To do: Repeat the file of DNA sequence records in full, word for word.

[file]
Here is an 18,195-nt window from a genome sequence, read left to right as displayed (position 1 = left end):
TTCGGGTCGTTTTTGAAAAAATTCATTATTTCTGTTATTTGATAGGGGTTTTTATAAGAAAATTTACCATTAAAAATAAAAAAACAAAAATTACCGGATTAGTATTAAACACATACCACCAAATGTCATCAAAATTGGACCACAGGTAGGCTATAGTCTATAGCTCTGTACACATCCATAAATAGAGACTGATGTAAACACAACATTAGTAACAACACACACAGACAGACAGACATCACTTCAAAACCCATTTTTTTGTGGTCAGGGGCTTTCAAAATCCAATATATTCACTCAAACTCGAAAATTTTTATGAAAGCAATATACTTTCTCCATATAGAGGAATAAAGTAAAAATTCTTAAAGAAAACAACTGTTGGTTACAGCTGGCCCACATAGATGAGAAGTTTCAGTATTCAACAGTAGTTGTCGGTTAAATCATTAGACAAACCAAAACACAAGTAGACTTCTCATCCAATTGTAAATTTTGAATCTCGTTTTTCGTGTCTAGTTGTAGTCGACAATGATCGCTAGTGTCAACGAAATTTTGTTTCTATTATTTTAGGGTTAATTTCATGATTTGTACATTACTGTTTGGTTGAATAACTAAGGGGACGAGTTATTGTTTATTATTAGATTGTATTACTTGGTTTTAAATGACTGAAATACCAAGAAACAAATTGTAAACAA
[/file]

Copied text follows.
Here is an 18,195-nt window from a genome sequence, read left to right as displayed (position 1 = left end):
TTCGGGTCGTTTTTGAAAAAATTCATTATTTCTGTTATTTGATAGGGGTTTTTATAAGAAAATTTACCATTAAAAATAAAAAAACAAAAATTACCGGATTAGTATTAAACACATACCACCAAATGTCATCAAAATTGGACCACAGGTAGGCTATAGTCTATAGCTCTGTACACATCCATAAATAGAGACTGATGTAAACACAACATTAGTAACAACACACACAGACAGACAGACATCACTTCAAAACCCATTTTTTTGTGGTCAGGGGCTTTCAAAATCCAATATATTCACTCAAACTCGAAAATTTTTATGAAAGCAATATACTTTCTCCATATAGAGGAATAAAGTAAAAATTCTTAAAGAAAACAACTGTTGGTTACAGCTGGCCCACATAGATGAGAAGTTTCAGTATTCAACAGTAGTTGTCGGTTAAATCATTAGACAAACCAAAACACAAGTAGACTTCTCATCCAATTGTAAATTTTGAATCTCGTTTTTCGTGTCTAGTTGTAGTCGACAATGATCGCTAGTGTCAACGAAATTTTGTTTCTATTATTTTAGGGTTAATTTCATGATTTGTACATTACTGTTTGGTTGAATAACTAAGGGGACGAGTTATTGTTTATTATTAGATTGTATTACTTGGTTTTAAATGACTGAAATACCAAGAAACAAATTGTAAACAA